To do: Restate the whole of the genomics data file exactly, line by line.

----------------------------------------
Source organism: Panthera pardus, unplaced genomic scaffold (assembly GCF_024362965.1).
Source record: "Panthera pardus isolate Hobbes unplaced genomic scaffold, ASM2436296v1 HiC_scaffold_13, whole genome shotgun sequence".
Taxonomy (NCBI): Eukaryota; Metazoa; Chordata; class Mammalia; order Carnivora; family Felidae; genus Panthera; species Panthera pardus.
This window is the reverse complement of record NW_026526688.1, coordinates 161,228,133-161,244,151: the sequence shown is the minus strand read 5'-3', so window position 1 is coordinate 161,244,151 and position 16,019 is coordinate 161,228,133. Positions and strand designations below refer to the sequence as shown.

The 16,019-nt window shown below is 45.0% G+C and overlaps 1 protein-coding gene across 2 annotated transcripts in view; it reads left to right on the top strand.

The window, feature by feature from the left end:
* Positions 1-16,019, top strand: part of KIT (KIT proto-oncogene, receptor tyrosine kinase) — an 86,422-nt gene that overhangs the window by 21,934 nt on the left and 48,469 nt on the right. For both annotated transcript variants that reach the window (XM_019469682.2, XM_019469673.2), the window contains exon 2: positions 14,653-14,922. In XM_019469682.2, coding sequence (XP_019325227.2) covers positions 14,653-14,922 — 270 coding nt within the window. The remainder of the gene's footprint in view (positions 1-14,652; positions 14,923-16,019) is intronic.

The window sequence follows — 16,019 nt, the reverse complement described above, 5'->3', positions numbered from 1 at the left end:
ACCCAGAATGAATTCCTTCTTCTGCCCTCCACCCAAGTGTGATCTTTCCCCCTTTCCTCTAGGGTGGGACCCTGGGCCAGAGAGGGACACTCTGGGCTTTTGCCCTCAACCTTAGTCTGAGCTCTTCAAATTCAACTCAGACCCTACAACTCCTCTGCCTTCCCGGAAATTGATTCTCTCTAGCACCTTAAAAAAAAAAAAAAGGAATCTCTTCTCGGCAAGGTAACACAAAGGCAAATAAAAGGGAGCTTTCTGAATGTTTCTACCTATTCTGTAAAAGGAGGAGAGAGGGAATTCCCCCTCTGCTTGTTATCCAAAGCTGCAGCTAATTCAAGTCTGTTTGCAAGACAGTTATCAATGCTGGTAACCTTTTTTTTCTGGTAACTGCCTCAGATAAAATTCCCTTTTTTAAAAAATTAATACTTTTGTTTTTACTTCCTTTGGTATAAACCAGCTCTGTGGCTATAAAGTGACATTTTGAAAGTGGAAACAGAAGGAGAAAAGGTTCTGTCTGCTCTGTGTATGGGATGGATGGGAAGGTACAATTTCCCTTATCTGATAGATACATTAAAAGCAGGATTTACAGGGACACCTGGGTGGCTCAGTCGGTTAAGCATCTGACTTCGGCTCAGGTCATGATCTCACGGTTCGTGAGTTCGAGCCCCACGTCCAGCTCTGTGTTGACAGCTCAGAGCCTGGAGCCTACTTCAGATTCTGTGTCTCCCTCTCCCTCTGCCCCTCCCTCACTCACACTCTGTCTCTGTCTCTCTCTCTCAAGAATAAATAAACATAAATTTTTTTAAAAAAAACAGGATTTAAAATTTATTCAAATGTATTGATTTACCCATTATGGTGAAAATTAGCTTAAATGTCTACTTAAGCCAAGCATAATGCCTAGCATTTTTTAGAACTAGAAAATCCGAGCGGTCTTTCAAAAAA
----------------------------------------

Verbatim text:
Source organism: Panthera pardus, unplaced genomic scaffold (assembly GCF_024362965.1).
Source record: "Panthera pardus isolate Hobbes unplaced genomic scaffold, ASM2436296v1 HiC_scaffold_13, whole genome shotgun sequence".
Taxonomy (NCBI): Eukaryota; Metazoa; Chordata; class Mammalia; order Carnivora; family Felidae; genus Panthera; species Panthera pardus.
This window is the reverse complement of record NW_026526688.1, coordinates 161,228,133-161,244,151: the sequence shown is the minus strand read 5'-3', so window position 1 is coordinate 161,244,151 and position 16,019 is coordinate 161,228,133. Positions and strand designations below refer to the sequence as shown.

The 16,019-nt window shown below is 45.0% G+C and overlaps 1 protein-coding gene across 2 annotated transcripts in view; it reads left to right on the top strand.

The window, feature by feature from the left end:
* Positions 1-16,019, top strand: part of KIT (KIT proto-oncogene, receptor tyrosine kinase) — an 86,422-nt gene that overhangs the window by 21,934 nt on the left and 48,469 nt on the right. For both annotated transcript variants that reach the window (XM_019469682.2, XM_019469673.2), the window contains exon 2: positions 14,653-14,922. In XM_019469682.2, coding sequence (XP_019325227.2) covers positions 14,653-14,922 — 270 coding nt within the window. The remainder of the gene's footprint in view (positions 1-14,652; positions 14,923-16,019) is intronic.

The window sequence follows — 16,019 nt, the reverse complement described above, 5'->3', positions numbered from 1 at the left end:
ACCCAGAATGAATTCCTTCTTCTGCCCTCCACCCAAGTGTGATCTTTCCCCCTTTCCTCTAGGGTGGGACCCTGGGCCAGAGAGGGACACTCTGGGCTTTTGCCCTCAACCTTAGTCTGAGCTCTTCAAATTCAACTCAGACCCTACAACTCCTCTGCCTTCCCGGAAATTGATTCTCTCTAGCACCTTAAAAAAAAAAAAAAGGAATCTCTTCTCGGCAAGGTAACACAAAGGCAAATAAAAGGGAGCTTTCTGAATGTTTCTACCTATTCTGTAAAAGGAGGAGAGAGGGAATTCCCCCTCTGCTTGTTATCCAAAGCTGCAGCTAATTCAAGTCTGTTTGCAAGACAGTTATCAATGCTGGTAACCTTTTTTTTCTGGTAACTGCCTCAGATAAAATTCCCTTTTTTAAAAAATTAATACTTTTGTTTTTACTTCCTTTGGTATAAACCAGCTCTGTGGCTATAAAGTGACATTTTGAAAGTGGAAACAGAAGGAGAAAAGGTTCTGTCTGCTCTGTGTATGGGATGGATGGGAAGGTACAATTTCCCTTATCTGATAGATACATTAAAAGCAGGATTTACAGGGACACCTGGGTGGCTCAGTCGGTTAAGCATCTGACTTCGGCTCAGGTCATGATCTCACGGTTCGTGAGTTCGAGCCCCACGTCCAGCTCTGTGTTGACAGCTCAGAGCCTGGAGCCTACTTCAGATTCTGTGTCTCCCTCTCCCTCTGCCCCTCCCTCACTCACACTCTGTCTCTGTCTCTCTCTCTCAAGAATAAATAAACATAAATTTTTTTAAAAAAAACAGGATTTAAAATTTATTCAAATGTATTGATTTACCCATTATGGTGAAAATTAGCTTAAATGTCTACTTAAGCCAAGCATAATGCCTAGCATTTTTTAGAACTAGAAAATCCGAGCGGTCTTTCAAAAAA